• Windbg x64 must be used to attach to the ruby.exe service process. Start windbg from the command line with &'C:\Program Files (x86)\Windows Kits\8.0\Debuggers\x64\windbg.exe' -g -G -Q -sflags 0x80030377 -y 'C:\Program Files\Puppet Labs\Puppet\sys\ruby\bin' This allows windbg to load the ruby symbols even though they don't have the same hash as expected.
  • It can be convenient to add event log code to the vendored daemon.rb from the win32-service gem like:

    def self.report_windows_event(type,id,message)
      begin
        eventlog = nil
        eventlog = Win32::EventLog.open("Application")
        eventlog.report_event(
          :source      => "Puppet",
          :event_type  => type,   # EVENTLOG_ERROR_TYPE, etc
          :event_id    => id,     # 0x01 or 0x02, 0x03 etc.
          :data        => message # "the message"
        )
      rescue Exception => e
        # Ignore all errors
      ensure
        if (!eventlog.nil?)
          eventlog.close
        end
      end
    end
 
## sample usage for sprinkling around the code to log useful stuff
report_windows_event(EVENTLOG_INFORMATION_TYPE,0x01,"Win32::Daemon - Signaling @@hStopEvent #{@@hStopEvent} from SetTheServiceStatus")

  • Similarly, it can be useful to add attach_pfunc :GetCurrentThreadId, [], :dword to the win32-service gems functions.rb so that GetCurrentThreadId.to_s(16) can be added in logging statements. This becomes useful with windbg attached to understand which threads are Ruby vs native, etc.
  • When logging handle values use .to_s(16) as windbg handles are in hex. To view all data for the handle (like an event), use a windbg command like !handle 2bf ff. !htrace 2bf should also be able to retrieve the id as well. Note that using !handle will bump the HandleCount by 1 and the PointerCount by 2, so take that into account when reading this data.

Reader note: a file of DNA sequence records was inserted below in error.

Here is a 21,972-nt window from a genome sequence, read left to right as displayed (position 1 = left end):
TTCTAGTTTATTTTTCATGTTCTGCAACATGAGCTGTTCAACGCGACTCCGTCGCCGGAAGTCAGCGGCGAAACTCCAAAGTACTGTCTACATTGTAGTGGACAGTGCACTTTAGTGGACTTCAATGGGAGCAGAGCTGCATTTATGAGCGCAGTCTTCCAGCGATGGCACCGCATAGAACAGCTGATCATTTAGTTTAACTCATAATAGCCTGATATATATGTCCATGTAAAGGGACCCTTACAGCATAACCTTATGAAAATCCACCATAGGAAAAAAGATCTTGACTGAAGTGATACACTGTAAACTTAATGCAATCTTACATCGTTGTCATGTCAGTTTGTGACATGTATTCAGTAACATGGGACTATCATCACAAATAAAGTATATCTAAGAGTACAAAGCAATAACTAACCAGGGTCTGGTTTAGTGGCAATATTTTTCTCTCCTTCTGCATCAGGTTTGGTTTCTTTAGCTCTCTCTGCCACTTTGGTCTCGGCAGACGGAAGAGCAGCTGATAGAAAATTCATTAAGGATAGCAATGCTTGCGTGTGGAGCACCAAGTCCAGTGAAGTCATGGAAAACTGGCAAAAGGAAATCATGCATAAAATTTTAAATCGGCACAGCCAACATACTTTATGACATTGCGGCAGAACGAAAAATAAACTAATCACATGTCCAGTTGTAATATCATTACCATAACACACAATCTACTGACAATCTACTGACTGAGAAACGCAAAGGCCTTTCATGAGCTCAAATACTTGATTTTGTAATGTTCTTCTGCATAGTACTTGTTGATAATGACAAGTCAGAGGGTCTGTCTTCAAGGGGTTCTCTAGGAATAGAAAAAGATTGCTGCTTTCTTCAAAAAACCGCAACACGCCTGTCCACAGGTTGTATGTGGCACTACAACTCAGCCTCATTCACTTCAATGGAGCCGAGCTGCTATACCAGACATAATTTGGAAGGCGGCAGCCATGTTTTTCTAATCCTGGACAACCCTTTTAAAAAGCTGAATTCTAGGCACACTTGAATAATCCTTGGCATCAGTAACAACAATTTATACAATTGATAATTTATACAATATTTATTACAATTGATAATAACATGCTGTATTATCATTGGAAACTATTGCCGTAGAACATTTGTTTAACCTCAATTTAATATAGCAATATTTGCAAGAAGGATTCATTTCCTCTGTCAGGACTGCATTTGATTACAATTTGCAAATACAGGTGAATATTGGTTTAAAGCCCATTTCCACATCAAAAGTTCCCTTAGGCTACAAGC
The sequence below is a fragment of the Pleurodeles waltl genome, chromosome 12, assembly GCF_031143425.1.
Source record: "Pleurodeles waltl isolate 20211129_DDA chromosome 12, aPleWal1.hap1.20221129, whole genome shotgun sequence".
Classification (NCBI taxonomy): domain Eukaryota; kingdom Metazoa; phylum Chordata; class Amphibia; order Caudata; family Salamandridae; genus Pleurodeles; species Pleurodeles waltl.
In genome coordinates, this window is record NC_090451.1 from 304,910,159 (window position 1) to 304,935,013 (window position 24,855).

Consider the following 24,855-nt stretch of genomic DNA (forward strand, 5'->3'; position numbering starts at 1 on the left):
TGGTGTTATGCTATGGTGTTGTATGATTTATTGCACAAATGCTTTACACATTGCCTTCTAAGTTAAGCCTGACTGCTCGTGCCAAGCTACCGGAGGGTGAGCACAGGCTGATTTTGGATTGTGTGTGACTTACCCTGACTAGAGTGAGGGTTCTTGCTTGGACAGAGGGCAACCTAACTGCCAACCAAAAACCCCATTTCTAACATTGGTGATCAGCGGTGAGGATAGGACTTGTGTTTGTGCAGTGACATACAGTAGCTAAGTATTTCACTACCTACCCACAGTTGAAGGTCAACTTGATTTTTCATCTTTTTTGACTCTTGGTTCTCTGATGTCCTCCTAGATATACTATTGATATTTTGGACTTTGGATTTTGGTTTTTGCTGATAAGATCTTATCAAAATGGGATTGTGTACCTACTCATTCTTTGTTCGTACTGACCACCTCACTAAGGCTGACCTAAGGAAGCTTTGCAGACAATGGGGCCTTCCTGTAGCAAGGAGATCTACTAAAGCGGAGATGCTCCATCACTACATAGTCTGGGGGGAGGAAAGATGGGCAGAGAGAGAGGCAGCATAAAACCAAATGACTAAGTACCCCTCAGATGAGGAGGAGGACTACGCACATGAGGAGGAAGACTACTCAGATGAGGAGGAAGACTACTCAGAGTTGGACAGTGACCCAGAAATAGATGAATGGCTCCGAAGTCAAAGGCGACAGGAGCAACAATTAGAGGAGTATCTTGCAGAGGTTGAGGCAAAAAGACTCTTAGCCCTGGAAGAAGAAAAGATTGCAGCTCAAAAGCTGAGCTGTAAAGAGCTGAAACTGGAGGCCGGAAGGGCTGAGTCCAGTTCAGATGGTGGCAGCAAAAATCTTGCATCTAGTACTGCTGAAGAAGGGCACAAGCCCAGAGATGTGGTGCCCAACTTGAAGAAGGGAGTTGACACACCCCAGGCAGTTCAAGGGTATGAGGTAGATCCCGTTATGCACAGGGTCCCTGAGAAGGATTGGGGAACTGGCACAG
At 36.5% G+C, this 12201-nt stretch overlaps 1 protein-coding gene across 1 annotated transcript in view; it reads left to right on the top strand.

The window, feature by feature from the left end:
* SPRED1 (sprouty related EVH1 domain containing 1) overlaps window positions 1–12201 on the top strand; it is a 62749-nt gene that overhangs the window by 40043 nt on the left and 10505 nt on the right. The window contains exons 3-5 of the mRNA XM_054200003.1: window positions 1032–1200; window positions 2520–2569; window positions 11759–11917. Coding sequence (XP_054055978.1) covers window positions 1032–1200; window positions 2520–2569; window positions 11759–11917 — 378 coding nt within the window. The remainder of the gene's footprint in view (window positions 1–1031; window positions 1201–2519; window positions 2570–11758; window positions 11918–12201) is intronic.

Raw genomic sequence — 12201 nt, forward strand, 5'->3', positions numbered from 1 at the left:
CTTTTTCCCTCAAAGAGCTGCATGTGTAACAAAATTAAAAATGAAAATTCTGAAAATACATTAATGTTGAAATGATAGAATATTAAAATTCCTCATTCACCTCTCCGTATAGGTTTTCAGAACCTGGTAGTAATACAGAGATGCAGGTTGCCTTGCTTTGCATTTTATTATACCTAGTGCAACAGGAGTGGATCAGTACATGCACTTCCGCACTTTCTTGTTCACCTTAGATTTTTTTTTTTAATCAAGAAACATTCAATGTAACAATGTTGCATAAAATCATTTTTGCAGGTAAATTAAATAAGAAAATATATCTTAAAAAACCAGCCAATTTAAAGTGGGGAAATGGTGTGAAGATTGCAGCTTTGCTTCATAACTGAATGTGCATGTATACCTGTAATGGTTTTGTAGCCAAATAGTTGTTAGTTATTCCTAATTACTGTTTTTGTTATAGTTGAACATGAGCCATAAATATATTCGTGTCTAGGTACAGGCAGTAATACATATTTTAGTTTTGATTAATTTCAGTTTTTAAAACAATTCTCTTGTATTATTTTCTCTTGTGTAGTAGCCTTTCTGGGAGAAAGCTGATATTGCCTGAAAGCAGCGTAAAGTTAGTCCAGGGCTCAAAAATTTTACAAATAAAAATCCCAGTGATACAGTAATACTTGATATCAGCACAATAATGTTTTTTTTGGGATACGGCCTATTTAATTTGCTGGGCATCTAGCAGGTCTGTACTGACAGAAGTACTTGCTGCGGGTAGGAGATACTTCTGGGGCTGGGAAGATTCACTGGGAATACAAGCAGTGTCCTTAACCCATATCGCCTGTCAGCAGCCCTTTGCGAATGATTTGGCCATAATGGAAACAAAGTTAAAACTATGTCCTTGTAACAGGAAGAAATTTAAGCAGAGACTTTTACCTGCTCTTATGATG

• A really useful command in windbg is sxe et to automatically break whenever a thread terminates. When event logs with useful info on handles / thread ids are combined with this, the ordering of threads exiting can be observed.
  • Trying to decipher parameters passed to native functions in windbg on x64 is painful because the only call convention is fastcall. Parameters are passed through specific registers as defined in http://msdn.microsoft.com/en-us/library/9z1stfyw.aspx In my experience the call stack UI in windbg doesn't properly show values (like handles) passed to APIs like WaitForSingleObject properly. Here be dragons (which is why logging values can be more convenient)
  • For windbg beginners, there's a great chart maintained at http://windbg.info/doc/1-common-cmds.html


 Comments   
Comment by Ethan Brown [ 2014/08/20 ]

During the last observation of the service code termination, the following threads were observed prior to the SCM stop request, and then were observed after the stop request was initiated, the order tracked as they shut down.

Those labelled with TOAST were active threads prior to the STOP request, but no longer running once threads began to exit. Those labelled DEAD were killed in the order given - there are notes about how each thread maps to the Ruby code, and any additional info. Therefore, this can be used as a key in any additional debugging. The important thing to note is that the thread exit order here is not what is expected.

code
TOAST ef8
ntdll!ZwDelayExecution+0xa
KERNELBASE!SleepEx+0xab
x64_msvcrt_ruby200!rb_mutex_unlock+0x186
x64_msvcrt_ruby200!ruby_thread_has_gvl_p+0x30b
x64_msvcrt_ruby200!rb_vm_localjump_error+0x55ba
x64_msvcrt_ruby200!rb_vm_localjump_error+0x5be9
x64_msvcrt_ruby200!rb_funcall+0xd1e
x64_msvcrt_ruby200!rb_funcall+0xeb0
x64_msvcrt_ruby200!rb_vm_invoke_proc+0x27
x64_msvcrt_ruby200!rb_thread_lock_destroy+0x7bc
x64_msvcrt_ruby200!rb_thread_lock_destroy+0xa6c
kernel32!BaseThreadInitThunk+0xd
ntdll!RtlUserThreadStart+0x1d

TOAST - f3c
ntdll!NtWaitForWorkViaWorkerFactory+0xa